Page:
This summer saw the United States impose a number of measures on China that provoked China to respond with its own measures. US-China relations have long been tense, but the US presidential election has caused the bad situation to unravel further.
The severest economic measures imposed the US were directed at the technology sector. In early August, the Trump administration expanded its Clean Network initiative, which is designed to exclude China from most technological ecosystems for security reasons. The focus remains on telecom giant Huawei, which the US government has accused, among other things, of stealing proprietary technologies and endangering national security. Deliveries of American-made microchips to Huawei have been significantly limited, putting the firm in a tough position. Indeed, Chinese companies generally remain heavily dependent on the US semiconductor industry. In addition, the US has threatened to ban Chinese apps such as Tik Tok and WeChat over data security concerns.
The US has targeted China with a number of diplomatic and political measures. Diplomatic relations have been strained, e.g. by the closing of the Chinese consulate in Houston, as well as the classification of Chinese media and actors as a “foreign mission”. The US has imposed sanctions on officials in Xinjiang and Hong Kong, and revoked Hong Kong’s special status. China responded to these measures by shutting down the US consulate in Chengdu and announcing further countersanctions.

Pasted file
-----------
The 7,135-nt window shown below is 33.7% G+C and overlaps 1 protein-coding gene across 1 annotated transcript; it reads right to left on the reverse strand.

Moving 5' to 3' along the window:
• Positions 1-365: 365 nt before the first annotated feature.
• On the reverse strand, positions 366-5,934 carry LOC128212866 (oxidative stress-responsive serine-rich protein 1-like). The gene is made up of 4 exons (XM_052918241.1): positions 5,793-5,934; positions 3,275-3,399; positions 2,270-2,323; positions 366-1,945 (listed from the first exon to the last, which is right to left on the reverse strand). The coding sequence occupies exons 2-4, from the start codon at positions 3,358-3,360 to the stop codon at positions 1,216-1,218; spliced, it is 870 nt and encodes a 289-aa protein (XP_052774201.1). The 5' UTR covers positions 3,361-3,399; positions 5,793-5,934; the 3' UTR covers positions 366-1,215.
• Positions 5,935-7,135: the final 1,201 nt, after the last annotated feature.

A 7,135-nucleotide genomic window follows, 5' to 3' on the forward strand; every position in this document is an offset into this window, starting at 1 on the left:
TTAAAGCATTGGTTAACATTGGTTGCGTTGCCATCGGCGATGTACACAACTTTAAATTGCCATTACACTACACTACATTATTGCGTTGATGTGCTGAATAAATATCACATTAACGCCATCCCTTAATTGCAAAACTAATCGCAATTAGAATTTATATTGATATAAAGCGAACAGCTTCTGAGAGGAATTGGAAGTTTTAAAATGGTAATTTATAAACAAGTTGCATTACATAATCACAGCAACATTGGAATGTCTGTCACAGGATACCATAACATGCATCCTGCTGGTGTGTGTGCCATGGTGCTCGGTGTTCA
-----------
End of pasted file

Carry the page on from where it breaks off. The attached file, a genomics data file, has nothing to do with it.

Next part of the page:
Trade relations continue outside these disputed areas, however, even if China has failed to meet its obligations to purchase US goods under phase 1 of the current US-China trade agreement. Import levels are well below those called for under the agreement, and it seems impossible that China could meet its commitments under the arrangement. Trump personally declared an end to talks with China and no future talks are scheduled. The intermediate review of phase 1 has been delayed from this month.
No matter what the outcome of the US presidential election in November, tensions are unlikely to ease. China’s rise as an economic and technological superpower, as well as its ever-increasing prominence in geopolitics, are likely to sustain tensions over the long term.
China’s trade surplus with the US increased over the past decade
Sources: China Customs, Macrobond and BOFIT.